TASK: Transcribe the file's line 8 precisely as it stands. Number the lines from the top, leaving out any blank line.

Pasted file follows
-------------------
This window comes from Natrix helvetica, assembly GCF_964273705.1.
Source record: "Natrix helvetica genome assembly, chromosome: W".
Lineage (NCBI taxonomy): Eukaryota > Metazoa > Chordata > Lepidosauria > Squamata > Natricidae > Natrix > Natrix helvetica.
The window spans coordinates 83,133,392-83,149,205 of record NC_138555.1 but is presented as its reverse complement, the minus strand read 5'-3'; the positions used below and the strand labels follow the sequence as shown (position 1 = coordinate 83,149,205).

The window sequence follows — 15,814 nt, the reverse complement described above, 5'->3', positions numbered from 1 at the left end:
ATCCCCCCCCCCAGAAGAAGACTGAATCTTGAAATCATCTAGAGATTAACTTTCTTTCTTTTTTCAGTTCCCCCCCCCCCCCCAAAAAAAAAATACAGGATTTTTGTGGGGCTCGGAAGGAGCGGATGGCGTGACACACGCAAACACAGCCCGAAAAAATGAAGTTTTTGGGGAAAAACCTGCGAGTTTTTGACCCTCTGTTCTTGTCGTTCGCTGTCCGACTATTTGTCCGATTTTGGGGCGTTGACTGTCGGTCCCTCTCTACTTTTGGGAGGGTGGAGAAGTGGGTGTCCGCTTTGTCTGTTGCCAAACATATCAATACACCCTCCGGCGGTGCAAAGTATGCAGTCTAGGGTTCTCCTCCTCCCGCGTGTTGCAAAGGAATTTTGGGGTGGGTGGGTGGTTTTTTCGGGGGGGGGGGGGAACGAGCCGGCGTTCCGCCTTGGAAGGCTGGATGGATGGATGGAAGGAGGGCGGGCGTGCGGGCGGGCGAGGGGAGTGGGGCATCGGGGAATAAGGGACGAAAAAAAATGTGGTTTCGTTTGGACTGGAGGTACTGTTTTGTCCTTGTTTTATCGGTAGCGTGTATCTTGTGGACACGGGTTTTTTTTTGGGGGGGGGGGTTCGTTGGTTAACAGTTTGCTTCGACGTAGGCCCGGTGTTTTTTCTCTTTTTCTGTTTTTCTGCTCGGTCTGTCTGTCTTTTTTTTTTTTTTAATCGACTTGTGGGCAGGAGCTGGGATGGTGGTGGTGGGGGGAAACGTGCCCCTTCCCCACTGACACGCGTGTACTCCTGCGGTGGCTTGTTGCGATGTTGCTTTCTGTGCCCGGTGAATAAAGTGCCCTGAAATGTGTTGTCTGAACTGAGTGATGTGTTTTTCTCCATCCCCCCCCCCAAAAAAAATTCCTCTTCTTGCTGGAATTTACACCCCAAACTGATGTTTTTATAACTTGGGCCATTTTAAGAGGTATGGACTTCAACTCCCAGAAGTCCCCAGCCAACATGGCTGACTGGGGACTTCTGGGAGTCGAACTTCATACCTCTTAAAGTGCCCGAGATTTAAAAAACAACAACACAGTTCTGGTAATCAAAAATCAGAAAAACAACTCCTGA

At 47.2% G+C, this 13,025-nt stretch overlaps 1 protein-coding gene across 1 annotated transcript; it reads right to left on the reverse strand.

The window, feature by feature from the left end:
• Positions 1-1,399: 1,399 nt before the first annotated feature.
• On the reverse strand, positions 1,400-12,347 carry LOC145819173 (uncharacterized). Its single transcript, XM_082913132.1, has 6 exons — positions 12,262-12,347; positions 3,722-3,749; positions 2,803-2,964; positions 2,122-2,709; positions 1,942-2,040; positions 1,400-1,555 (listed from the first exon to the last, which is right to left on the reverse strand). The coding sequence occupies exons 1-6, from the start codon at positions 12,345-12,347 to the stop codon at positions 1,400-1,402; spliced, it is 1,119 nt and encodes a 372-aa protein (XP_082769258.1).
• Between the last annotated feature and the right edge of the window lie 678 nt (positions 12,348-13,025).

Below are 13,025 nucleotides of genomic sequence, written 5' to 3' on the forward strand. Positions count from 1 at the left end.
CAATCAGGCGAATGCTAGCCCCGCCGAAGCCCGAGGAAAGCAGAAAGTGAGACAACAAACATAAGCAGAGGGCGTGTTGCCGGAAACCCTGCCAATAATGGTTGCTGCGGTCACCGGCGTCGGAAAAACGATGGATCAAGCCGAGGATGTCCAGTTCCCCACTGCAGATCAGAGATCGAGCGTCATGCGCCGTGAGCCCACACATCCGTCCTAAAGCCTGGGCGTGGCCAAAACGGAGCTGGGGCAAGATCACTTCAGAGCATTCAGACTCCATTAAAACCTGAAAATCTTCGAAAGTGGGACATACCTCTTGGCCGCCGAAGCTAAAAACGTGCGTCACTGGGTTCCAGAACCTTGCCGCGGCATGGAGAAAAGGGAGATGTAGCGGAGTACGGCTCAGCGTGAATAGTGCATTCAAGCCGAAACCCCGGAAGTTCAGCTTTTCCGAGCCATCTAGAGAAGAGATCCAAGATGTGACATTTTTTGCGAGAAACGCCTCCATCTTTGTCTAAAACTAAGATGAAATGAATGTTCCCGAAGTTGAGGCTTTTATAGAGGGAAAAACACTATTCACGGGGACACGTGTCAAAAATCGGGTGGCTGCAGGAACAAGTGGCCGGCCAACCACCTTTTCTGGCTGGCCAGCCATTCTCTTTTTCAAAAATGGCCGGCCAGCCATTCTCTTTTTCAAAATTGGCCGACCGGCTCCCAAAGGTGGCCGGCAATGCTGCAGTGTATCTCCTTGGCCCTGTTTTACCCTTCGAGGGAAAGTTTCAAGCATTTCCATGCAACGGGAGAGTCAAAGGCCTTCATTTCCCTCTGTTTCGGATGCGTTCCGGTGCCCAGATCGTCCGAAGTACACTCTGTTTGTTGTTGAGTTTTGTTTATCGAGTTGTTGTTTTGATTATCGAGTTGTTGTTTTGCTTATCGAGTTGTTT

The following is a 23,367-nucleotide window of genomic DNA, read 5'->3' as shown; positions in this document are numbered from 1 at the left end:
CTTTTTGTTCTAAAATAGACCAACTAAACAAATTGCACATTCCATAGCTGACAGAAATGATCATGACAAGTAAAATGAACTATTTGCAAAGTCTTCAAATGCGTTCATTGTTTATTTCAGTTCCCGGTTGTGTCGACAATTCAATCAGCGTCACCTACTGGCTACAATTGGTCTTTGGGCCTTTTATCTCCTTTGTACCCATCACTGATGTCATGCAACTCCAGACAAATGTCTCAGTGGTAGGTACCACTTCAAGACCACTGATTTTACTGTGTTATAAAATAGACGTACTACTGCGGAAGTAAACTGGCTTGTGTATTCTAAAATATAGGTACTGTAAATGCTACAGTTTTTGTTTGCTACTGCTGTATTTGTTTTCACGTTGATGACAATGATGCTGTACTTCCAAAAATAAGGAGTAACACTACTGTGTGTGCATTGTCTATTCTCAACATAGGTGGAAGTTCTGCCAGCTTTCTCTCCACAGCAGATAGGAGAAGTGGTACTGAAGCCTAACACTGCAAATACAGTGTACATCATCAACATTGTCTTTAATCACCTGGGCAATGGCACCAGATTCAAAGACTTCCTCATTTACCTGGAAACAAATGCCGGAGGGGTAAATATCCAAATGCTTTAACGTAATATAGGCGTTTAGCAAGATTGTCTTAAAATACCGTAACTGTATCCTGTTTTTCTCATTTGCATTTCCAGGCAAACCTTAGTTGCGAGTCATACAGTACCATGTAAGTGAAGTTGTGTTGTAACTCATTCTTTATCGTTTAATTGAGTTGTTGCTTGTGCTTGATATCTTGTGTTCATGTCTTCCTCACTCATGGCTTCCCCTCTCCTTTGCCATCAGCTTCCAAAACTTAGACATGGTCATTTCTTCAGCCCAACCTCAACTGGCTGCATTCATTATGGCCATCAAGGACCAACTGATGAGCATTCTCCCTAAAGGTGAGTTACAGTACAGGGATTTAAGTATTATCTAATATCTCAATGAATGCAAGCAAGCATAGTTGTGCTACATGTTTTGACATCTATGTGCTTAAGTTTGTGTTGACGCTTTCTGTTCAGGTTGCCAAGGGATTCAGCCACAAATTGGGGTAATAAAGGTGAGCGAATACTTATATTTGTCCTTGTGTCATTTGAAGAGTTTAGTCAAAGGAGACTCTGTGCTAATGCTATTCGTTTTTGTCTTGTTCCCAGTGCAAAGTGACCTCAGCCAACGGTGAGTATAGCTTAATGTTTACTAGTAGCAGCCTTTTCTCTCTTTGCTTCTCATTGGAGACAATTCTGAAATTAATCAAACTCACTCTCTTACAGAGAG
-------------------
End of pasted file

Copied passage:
The window, feature by feature from the left end: